The monument was signed in law on August 20, 1969 by President Richard Nixon.  It protect 5,998 acres of land, and now the park receives approximately 61,289 visitors.

We were going to visit next!


Black Canyon of the Gunnison National Park History

Black Canyon of the Gunnison National Park is one of the relatively new entrants to the National Park system, designated on October 21, 1999 by Congress and President Bill Clinton.  Before becoming a National Park, it had been a National Monument since 1933.

I love the sign at Black Canyon of the Gunnison National Park!

I love the sign at Black Canyon of the Gunnison National Park!

The park protects 12 miles of the 48 mile Black Canyon of the Gunnison, so named because the canyon is so narrow and the walls are so steep that some areas of the canyon only receive 33 minutes per day of direct sunlight!

Black Canyon is also notable because of its steep river drop; the Gunnison River drops an average of 34 feet per mile within the canyon, compared to the Grand Canyon’s average drop of 7.5 feet per mile.  At its steepest point, at Chasm View, the river drops 240 feet in one mile!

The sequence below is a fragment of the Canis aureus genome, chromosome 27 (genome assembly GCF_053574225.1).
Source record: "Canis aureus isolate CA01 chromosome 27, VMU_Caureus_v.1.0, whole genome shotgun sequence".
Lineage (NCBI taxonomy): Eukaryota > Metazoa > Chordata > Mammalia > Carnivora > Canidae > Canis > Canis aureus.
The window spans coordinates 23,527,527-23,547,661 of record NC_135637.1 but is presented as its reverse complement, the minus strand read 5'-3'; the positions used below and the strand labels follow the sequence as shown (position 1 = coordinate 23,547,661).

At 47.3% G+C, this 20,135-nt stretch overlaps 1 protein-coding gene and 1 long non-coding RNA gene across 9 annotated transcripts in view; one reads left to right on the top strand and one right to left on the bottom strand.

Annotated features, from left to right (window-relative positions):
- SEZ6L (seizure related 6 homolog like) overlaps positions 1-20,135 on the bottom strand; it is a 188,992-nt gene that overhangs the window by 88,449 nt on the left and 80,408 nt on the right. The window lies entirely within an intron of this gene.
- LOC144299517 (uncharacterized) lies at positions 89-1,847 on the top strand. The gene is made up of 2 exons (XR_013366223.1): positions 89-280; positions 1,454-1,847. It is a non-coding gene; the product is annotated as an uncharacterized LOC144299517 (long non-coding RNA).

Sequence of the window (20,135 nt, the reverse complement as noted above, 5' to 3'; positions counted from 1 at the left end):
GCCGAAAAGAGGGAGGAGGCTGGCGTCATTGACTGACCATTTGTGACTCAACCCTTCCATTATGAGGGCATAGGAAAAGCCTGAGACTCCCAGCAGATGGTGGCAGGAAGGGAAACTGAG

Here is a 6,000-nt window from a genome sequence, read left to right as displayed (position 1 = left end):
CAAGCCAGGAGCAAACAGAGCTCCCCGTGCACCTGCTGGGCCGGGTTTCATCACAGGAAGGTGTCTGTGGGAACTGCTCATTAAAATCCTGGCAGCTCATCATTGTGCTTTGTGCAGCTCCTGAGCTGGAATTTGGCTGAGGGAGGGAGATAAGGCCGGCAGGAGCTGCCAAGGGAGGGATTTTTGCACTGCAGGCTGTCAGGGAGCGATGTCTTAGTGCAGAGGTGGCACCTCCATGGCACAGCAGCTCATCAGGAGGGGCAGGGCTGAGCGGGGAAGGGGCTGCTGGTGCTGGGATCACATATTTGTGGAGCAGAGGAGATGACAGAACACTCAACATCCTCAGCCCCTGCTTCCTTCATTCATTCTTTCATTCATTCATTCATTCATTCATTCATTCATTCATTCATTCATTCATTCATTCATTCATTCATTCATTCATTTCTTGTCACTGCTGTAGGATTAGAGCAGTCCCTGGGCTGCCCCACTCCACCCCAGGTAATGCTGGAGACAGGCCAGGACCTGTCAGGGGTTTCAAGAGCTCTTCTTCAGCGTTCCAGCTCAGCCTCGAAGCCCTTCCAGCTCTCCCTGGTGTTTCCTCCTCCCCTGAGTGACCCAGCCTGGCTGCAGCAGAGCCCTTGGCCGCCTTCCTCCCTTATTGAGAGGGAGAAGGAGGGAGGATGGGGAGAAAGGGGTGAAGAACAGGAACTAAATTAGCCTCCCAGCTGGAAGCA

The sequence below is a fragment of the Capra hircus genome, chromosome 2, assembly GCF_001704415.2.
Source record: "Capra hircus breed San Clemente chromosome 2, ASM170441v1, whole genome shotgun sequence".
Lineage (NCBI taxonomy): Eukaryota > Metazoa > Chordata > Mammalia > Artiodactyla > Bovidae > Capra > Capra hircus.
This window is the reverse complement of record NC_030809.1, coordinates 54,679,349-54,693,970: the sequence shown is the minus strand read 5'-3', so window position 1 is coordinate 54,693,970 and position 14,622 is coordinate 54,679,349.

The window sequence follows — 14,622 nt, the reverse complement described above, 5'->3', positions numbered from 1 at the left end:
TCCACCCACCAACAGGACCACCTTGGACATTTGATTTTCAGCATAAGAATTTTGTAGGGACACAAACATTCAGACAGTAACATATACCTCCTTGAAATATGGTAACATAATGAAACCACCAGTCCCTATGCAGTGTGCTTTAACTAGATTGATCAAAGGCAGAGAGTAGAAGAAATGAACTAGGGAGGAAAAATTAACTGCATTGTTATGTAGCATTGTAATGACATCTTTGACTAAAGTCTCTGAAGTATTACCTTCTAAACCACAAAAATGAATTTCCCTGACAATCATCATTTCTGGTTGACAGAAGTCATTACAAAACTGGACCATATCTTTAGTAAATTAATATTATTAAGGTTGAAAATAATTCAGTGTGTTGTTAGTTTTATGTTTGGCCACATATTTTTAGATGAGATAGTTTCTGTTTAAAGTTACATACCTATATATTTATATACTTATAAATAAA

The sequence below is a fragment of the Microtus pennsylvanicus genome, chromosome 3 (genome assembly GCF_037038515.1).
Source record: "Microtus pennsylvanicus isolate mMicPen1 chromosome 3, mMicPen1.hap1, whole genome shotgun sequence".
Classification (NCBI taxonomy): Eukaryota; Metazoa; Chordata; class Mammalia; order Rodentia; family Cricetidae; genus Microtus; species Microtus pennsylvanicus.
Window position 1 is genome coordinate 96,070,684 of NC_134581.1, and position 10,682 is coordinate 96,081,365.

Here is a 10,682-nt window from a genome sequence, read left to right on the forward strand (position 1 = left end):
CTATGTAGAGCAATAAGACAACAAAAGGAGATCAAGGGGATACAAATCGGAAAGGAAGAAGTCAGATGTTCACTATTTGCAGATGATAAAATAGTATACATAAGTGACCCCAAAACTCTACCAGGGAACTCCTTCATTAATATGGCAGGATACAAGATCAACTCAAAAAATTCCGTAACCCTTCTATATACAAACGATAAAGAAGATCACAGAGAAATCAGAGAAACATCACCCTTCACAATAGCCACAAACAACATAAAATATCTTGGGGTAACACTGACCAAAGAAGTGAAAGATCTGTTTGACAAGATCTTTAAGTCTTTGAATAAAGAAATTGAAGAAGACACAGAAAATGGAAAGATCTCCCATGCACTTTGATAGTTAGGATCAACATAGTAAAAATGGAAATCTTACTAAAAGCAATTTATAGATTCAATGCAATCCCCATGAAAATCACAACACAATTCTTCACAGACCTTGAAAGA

The canyon’s walls are predominately made up of Precambrian gneiss and schist rocks that are approximately 1.7 billion years old.  During the Laramide Orogeny, that also formed the Rocky Mountains, these rocks were uplifted, between 40 and 70 million years ago.

The Gunnison River took on its current course about 15 million years ago; the flow of the river was much higher than it is today.  As a result of the river not being able to change course within the canyon, it began to cut through the relatively soft volcanic rock at a rate of about 1 inch every 100 years.

The Ute Indians knew about the canyon and avoided it out of superstition; the first Spanish explorers had passed by before 1776.  However, the first written record of the canyon was created in 1853, by Captain John Williams Gunnison, who was looking for the best route between St. Louis and San Francisco.  Gunnison was killed by Utes the next year, and the canyon was named in his honor.

The Denver and Rio Grande Railroad began cutting a rail bed through the canyon in 1881; it took more than a year of heavy manual labor and was enormously expensive.  The narrowness of the canyon meant that they had to use the narrower gauge track – 3’ instead of the standard 4’ 8 ½” (how that ever became the standard is insane!).  The railway didn’t last long though, as it was bypassed not long after for cheaper, easier routes.